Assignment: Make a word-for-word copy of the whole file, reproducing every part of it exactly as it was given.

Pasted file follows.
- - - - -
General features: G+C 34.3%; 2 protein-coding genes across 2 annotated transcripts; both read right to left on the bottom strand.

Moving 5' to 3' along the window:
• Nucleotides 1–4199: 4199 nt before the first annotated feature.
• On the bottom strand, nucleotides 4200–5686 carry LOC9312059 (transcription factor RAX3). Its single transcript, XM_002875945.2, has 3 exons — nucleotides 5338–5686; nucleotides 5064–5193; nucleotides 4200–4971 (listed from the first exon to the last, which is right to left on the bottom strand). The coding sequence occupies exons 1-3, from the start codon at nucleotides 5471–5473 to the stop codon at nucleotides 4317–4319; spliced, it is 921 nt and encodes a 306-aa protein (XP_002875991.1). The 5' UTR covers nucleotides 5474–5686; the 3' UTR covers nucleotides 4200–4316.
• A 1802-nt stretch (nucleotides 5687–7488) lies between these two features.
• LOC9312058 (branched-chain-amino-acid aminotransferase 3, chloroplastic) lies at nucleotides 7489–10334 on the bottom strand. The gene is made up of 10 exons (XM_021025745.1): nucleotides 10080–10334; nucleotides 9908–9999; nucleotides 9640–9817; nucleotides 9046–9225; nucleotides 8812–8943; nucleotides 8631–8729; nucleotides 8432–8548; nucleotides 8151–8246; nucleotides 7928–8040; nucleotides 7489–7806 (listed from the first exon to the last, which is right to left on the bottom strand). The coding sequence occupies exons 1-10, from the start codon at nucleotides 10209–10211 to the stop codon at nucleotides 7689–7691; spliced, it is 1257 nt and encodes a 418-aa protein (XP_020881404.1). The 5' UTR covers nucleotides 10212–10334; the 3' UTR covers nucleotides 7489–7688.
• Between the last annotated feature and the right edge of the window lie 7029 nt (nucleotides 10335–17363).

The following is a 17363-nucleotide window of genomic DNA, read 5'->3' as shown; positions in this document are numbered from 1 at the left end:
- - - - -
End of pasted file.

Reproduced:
General features: G+C 34.3%; 2 protein-coding genes across 2 annotated transcripts; both read right to left on the bottom strand.

Moving 5' to 3' along the window:
• Nucleotides 1–4199: 4199 nt before the first annotated feature.
• On the bottom strand, nucleotides 4200–5686 carry LOC9312059 (transcription factor RAX3). Its single transcript, XM_002875945.2, has 3 exons — nucleotides 5338–5686; nucleotides 5064–5193; nucleotides 4200–4971 (listed from the first exon to the last, which is right to left on the bottom strand). The coding sequence occupies exons 1-3, from the start codon at nucleotides 5471–5473 to the stop codon at nucleotides 4317–4319; spliced, it is 921 nt and encodes a 306-aa protein (XP_002875991.1). The 5' UTR covers nucleotides 5474–5686; the 3' UTR covers nucleotides 4200–4316.
• A 1802-nt stretch (nucleotides 5687–7488) lies between these two features.
• LOC9312058 (branched-chain-amino-acid aminotransferase 3, chloroplastic) lies at nucleotides 7489–10334 on the bottom strand. The gene is made up of 10 exons (XM_021025745.1): nucleotides 10080–10334; nucleotides 9908–9999; nucleotides 9640–9817; nucleotides 9046–9225; nucleotides 8812–8943; nucleotides 8631–8729; nucleotides 8432–8548; nucleotides 8151–8246; nucleotides 7928–8040; nucleotides 7489–7806 (listed from the first exon to the last, which is right to left on the bottom strand). The coding sequence occupies exons 1-10, from the start codon at nucleotides 10209–10211 to the stop codon at nucleotides 7689–7691; spliced, it is 1257 nt and encodes a 418-aa protein (XP_020881404.1). The 5' UTR covers nucleotides 10212–10334; the 3' UTR covers nucleotides 7489–7688.
• Between the last annotated feature and the right edge of the window lie 7029 nt (nucleotides 10335–17363).

The following is a 17363-nucleotide window of genomic DNA, read 5'->3' as shown; positions in this document are numbered from 1 at the left end: